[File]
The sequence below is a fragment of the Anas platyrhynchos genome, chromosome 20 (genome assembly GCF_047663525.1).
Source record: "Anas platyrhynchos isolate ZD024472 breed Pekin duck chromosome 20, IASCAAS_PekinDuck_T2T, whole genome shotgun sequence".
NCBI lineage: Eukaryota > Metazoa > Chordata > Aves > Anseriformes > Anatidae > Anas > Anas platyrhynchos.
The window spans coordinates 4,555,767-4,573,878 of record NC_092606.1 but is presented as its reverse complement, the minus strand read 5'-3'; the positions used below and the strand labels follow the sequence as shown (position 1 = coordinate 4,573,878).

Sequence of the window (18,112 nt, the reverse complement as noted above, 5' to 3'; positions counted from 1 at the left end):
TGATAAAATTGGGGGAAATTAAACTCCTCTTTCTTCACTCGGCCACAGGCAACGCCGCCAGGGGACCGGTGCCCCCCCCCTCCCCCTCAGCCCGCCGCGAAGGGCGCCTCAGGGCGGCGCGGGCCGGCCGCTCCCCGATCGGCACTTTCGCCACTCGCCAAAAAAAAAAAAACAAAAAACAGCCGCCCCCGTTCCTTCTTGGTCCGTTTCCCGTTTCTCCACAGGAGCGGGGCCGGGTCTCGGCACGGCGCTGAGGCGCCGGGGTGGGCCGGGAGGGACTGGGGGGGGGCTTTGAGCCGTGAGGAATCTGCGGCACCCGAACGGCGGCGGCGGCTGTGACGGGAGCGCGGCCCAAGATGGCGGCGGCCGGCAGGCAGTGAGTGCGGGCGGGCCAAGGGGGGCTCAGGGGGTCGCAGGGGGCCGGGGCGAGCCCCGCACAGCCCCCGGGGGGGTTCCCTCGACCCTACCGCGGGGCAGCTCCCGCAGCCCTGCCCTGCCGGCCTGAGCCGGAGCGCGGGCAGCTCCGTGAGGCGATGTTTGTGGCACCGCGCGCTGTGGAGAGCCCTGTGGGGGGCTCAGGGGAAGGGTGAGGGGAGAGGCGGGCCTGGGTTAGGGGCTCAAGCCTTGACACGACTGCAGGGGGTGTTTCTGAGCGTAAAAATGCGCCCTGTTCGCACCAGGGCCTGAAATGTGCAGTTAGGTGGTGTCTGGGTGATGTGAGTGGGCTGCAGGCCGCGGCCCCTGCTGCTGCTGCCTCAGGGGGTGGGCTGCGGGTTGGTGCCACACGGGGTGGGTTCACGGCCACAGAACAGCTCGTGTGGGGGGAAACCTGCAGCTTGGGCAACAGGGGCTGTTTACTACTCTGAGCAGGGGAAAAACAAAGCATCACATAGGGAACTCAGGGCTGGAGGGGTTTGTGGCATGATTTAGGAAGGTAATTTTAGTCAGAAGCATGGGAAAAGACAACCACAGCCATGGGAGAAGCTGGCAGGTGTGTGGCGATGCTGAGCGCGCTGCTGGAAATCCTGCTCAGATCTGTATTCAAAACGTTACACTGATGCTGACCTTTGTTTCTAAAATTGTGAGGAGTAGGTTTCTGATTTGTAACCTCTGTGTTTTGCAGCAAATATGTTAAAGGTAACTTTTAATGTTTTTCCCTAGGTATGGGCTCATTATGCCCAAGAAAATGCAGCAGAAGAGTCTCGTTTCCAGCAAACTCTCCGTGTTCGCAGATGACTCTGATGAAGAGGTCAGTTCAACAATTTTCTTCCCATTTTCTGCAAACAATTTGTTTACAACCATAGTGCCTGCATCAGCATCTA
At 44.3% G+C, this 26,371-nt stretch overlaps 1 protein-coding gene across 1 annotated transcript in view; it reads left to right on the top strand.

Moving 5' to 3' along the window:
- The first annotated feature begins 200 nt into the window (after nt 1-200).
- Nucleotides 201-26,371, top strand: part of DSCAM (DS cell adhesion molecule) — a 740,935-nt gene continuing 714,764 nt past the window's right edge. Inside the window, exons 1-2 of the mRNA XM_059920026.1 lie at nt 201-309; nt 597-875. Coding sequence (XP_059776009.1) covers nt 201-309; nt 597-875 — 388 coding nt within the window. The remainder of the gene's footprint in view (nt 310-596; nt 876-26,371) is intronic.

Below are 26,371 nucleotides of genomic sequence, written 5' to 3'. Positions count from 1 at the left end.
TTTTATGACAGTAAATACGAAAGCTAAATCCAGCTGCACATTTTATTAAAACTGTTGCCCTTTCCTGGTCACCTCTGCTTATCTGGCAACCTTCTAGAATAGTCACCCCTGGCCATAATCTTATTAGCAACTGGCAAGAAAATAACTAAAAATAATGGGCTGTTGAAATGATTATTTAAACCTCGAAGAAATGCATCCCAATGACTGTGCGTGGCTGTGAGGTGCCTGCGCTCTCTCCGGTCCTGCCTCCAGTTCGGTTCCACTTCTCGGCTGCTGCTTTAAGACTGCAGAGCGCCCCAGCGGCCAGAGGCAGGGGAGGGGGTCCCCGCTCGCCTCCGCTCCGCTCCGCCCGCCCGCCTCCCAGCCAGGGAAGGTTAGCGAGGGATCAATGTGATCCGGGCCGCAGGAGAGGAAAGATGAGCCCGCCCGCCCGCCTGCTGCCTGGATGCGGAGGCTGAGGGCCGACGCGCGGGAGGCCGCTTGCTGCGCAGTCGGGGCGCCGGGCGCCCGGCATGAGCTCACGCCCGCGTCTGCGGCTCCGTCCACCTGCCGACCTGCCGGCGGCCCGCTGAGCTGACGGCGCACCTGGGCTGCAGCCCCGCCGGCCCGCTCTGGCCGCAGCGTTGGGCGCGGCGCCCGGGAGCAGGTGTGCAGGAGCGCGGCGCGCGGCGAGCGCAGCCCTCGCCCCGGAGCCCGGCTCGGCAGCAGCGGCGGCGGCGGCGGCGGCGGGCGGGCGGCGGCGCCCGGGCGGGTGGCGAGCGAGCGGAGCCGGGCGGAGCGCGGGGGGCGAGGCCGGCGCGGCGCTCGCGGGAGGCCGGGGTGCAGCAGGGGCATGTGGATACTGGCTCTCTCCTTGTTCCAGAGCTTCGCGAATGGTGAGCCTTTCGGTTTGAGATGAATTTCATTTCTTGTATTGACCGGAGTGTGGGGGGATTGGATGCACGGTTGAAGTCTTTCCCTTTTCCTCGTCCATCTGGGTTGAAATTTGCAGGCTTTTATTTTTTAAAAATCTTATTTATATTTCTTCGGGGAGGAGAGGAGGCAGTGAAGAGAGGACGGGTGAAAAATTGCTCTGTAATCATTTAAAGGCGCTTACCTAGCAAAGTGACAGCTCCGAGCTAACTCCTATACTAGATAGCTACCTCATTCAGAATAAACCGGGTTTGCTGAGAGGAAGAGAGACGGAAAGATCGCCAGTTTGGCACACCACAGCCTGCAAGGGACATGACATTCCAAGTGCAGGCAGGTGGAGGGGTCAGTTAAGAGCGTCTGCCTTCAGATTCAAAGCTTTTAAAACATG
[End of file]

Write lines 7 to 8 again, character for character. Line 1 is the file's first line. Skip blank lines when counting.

At 44.3% G+C, this 26,371-nt stretch overlaps 1 protein-coding gene across 1 annotated transcript in view; it reads left to right on the top strand.

Moving 5' to 3' along the window: